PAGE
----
Violet Bridgerton tells her daughter Daphne, ‘I’ve taught you to believe that marriage is the best that life has to offer, and that remains true. But it is not simply a partner that marriage provides. You will have comfort and a house to tend and most importantly, children. You will throw yourself into raising your family and you will find much joy. I am certain.’
Daphne has no other aspirations besides doing her duty. She tells the Duke of Hastings that having a family of her own is all she ever wanted and says, ‘Unlike you, I cannot simply declare I do not wish to marry. I do not have such a privilege.’
And she tells her brother Anthony, ‘You have no idea what it is to be a woman. What it might feel like to have one’s entire life reduced to a single moment. This is all I have been raised for. This is all I am. I have no other value. If I am unable to find a husband I shall be worthless.’
However, she wants to marry for love and she’s not happy when it seems she has no choice but to marry the ‘loathsome toad’ Nigel Berbrooke.
Lord Berbrooke doesn’t love her either; he says he needs her, unlike the Duke of Hastings who already has ‘the money, connections and standing’. When the Duke says it should be up to Miss Bridgerton, Lord Berbrooke says, ‘When I’m buying a horse, I don’t negotiate with the horse.’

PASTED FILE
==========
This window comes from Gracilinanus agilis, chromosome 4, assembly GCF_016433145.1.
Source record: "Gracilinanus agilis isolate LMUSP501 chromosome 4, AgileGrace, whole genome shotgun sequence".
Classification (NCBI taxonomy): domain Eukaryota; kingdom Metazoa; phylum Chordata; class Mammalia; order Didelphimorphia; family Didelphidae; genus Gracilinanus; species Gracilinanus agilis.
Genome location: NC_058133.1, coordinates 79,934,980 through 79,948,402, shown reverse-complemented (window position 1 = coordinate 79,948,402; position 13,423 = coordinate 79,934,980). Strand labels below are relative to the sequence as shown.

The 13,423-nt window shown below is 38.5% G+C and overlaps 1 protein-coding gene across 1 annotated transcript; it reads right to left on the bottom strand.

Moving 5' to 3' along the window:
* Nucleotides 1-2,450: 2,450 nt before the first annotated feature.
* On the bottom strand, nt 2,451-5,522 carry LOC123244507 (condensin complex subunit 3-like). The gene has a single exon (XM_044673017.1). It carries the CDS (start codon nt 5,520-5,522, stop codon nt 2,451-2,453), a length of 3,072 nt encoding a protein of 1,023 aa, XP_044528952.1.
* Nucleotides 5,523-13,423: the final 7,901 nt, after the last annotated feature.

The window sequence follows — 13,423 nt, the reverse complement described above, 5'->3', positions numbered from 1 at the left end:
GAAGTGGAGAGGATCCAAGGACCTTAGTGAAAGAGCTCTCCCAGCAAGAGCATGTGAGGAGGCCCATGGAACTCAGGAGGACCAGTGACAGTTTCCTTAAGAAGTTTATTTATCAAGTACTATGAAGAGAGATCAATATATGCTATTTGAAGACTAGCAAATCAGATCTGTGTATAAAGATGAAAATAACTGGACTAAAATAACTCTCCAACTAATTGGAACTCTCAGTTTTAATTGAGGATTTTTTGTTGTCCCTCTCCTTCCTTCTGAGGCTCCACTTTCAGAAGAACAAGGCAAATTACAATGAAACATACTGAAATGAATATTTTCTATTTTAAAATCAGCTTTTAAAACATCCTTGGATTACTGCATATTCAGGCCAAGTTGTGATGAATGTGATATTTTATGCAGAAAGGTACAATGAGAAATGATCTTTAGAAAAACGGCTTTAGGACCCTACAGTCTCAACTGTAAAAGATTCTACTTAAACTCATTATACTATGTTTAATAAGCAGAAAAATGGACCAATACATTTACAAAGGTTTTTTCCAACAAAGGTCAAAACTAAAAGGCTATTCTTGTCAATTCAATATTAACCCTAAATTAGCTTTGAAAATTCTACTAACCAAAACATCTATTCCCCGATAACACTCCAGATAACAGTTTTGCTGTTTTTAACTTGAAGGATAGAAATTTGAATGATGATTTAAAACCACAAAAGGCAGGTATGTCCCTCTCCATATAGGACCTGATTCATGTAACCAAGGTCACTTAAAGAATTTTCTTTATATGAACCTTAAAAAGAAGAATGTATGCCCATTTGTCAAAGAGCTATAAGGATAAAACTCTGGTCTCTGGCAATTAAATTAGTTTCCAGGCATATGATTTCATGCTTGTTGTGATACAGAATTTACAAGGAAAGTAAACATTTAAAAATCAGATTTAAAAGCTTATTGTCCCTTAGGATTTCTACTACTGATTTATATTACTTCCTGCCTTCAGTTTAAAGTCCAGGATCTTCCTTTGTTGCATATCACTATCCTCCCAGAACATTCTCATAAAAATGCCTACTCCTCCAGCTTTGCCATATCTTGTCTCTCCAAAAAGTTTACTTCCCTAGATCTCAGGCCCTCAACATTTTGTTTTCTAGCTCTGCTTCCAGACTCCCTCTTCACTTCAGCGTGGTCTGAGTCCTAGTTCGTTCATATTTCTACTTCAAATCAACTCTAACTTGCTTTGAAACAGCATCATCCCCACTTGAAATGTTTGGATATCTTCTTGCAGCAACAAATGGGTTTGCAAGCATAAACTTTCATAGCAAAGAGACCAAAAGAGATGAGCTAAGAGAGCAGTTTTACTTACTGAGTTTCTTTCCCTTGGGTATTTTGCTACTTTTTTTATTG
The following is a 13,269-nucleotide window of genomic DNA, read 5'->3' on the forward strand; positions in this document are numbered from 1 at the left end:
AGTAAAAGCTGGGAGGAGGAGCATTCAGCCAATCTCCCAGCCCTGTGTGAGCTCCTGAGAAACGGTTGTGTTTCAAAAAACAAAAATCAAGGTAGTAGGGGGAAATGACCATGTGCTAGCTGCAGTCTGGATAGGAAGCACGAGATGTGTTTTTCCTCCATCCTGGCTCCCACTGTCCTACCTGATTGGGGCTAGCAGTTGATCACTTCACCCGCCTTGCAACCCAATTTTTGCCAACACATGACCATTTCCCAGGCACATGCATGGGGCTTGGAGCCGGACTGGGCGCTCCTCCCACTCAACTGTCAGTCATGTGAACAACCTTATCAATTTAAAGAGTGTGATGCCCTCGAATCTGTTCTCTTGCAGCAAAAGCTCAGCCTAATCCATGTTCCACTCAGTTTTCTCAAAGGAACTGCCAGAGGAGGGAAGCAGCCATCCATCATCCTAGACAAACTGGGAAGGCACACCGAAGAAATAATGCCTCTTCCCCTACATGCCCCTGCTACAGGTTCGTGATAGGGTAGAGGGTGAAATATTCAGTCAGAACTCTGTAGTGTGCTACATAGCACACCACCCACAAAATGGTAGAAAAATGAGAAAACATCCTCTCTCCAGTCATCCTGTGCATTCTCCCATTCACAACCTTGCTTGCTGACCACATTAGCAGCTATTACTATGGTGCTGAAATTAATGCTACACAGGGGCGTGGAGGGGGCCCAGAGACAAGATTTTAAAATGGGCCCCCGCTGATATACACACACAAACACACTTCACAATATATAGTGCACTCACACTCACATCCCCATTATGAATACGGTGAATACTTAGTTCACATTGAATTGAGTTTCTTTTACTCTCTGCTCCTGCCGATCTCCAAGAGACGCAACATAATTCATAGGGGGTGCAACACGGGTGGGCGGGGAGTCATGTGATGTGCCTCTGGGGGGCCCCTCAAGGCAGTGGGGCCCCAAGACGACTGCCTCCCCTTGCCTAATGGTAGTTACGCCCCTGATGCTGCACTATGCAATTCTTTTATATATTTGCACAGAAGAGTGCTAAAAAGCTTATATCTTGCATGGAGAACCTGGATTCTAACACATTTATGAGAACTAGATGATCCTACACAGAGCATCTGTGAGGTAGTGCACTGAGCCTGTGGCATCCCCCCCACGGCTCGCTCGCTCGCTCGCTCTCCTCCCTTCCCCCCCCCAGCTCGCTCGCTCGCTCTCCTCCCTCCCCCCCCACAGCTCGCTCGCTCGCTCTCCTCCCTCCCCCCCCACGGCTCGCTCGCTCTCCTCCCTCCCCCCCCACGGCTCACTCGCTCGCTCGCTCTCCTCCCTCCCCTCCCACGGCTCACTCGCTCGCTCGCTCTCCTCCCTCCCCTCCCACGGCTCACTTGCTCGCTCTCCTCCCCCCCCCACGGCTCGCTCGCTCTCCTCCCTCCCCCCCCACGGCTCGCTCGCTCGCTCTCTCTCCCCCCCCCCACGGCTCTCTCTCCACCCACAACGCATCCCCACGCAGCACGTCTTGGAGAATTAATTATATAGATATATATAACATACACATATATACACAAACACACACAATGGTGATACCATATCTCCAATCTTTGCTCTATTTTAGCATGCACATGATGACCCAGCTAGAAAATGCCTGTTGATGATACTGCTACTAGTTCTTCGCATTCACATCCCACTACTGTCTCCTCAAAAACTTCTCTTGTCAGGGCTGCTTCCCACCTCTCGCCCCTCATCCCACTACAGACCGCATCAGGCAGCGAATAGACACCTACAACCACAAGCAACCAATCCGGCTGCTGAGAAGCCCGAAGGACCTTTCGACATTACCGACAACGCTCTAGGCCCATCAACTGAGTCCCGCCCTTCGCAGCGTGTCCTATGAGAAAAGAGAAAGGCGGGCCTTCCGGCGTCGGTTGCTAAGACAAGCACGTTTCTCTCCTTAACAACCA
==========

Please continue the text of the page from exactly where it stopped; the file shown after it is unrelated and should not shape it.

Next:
Women are clearly not respected by men. Daphne’s sister Eloise says men see women as ‘nothing other than a decorative object’. Violet says Lord Berbrooke will back off when he realises the seriousness of the Duke’s intentions as ‘he may not respect a woman’s choice but he certainly will respect a man’s.’ When Anthony says Daphne should have told him what Lord Berbrooke attempted with her, Daphne says she didn’t think he would have believed her, although he believed another man (Simon).
Eloise, who is younger than Daphne and not quite ready to be matched with a man, and who has not yet learned how to breathe while wearing a corset, feels that once a woman is married, ‘life is over’. With one of the most quotable lines in the show, she says, ‘Why must our only options be to squawk and settle or never leave the nest? What if I want to fly?’
She says ‘having a nice face and pleasant hair is not an accomplishment’ but attending university, which she could do if she were a man, would be.
Sitting outside, so she can smoke in secret, she says to her brother Benedict, ‘Suppose I desire for something different. I watch Daphne prepare for these balls with all of those dresses and the many suitors and I am exhausted. Suppose I want a different life. That I truly believe I am quite capable of something more, even when I am not allowed to have anything else.’